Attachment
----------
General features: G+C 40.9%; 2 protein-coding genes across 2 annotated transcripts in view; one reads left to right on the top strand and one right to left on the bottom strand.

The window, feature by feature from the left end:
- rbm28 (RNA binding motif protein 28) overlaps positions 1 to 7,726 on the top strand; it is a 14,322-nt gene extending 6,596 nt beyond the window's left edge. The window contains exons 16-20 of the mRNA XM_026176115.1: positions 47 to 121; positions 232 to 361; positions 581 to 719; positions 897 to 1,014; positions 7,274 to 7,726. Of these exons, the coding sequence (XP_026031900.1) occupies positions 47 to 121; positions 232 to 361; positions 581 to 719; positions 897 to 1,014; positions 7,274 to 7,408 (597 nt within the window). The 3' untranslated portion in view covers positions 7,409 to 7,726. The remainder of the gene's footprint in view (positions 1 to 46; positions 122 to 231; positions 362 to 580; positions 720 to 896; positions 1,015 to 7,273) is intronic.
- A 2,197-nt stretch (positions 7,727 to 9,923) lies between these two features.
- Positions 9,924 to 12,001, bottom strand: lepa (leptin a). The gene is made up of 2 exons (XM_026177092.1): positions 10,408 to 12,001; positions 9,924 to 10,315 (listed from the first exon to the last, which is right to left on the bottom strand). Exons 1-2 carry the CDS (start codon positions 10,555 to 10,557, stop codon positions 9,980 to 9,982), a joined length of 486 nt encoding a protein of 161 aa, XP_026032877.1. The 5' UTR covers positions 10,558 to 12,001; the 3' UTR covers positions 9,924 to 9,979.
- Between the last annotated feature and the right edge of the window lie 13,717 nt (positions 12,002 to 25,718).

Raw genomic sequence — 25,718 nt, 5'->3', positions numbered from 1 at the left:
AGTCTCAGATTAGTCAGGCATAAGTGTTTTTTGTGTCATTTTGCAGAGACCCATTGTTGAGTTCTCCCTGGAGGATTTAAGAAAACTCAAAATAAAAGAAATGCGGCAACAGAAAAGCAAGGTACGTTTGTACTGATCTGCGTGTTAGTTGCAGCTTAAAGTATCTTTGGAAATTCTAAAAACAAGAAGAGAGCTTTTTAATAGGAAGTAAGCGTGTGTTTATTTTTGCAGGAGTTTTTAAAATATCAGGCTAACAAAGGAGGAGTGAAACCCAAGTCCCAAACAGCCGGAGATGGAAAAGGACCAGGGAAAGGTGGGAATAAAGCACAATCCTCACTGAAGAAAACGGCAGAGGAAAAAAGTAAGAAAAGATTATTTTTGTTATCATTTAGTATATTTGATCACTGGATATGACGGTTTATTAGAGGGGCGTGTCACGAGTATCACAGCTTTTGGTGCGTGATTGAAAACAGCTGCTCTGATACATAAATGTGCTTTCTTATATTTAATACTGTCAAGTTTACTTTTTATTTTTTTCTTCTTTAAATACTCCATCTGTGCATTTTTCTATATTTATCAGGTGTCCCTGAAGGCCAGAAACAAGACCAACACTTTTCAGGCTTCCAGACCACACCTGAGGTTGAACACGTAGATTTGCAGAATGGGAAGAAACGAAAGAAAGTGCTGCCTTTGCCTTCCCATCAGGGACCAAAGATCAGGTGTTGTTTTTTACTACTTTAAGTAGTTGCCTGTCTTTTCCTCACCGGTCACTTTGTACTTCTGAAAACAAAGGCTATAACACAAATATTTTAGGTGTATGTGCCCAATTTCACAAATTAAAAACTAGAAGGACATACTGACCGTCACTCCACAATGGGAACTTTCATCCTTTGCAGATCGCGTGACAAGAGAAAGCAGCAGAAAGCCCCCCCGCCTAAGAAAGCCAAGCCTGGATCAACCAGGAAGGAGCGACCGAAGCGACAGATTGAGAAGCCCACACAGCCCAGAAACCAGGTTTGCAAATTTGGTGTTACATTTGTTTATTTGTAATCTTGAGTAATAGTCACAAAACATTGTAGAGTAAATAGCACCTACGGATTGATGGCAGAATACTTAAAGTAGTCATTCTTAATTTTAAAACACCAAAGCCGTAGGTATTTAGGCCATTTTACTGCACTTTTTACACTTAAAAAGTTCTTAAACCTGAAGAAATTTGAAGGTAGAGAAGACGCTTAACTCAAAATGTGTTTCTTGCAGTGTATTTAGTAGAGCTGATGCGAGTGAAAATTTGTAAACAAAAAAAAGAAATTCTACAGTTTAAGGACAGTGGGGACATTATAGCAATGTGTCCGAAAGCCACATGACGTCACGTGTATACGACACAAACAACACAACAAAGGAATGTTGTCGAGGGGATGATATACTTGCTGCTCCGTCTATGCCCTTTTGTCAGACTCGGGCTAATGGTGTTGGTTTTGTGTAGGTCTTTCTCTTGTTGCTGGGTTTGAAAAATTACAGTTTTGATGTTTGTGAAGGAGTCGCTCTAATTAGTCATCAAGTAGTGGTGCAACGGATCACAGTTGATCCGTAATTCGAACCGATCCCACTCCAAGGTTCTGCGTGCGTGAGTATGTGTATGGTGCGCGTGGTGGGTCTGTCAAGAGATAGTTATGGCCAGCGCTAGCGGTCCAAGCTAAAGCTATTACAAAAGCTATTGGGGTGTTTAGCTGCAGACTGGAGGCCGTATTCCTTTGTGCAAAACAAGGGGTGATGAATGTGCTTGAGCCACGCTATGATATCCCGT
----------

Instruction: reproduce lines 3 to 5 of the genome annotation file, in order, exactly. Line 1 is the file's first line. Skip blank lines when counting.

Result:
- rbm28 (RNA binding motif protein 28) overlaps positions 1 to 7,726 on the top strand; it is a 14,322-nt gene extending 6,596 nt beyond the window's left edge. The window contains exons 16-20 of the mRNA XM_026176115.1: positions 47 to 121; positions 232 to 361; positions 581 to 719; positions 897 to 1,014; positions 7,274 to 7,726. Of these exons, the coding sequence (XP_026031900.1) occupies positions 47 to 121; positions 232 to 361; positions 581 to 719; positions 897 to 1,014; positions 7,274 to 7,408 (597 nt within the window). The 3' untranslated portion in view covers positions 7,409 to 7,726. The remainder of the gene's footprint in view (positions 1 to 46; positions 122 to 231; positions 362 to 580; positions 720 to 896; positions 1,015 to 7,273) is intronic.
- A 2,197-nt stretch (positions 7,727 to 9,923) lies between these two features.
- Positions 9,924 to 12,001, bottom strand: lepa (leptin a). The gene is made up of 2 exons (XM_026177092.1): positions 10,408 to 12,001; positions 9,924 to 10,315 (listed from the first exon to the last, which is right to left on the bottom strand). Exons 1-2 carry the CDS (start codon positions 10,555 to 10,557, stop codon positions 9,980 to 9,982), a joined length of 486 nt encoding a protein of 161 aa, XP_026032877.1. The 5' UTR covers positions 10,558 to 12,001; the 3' UTR covers positions 9,924 to 9,979.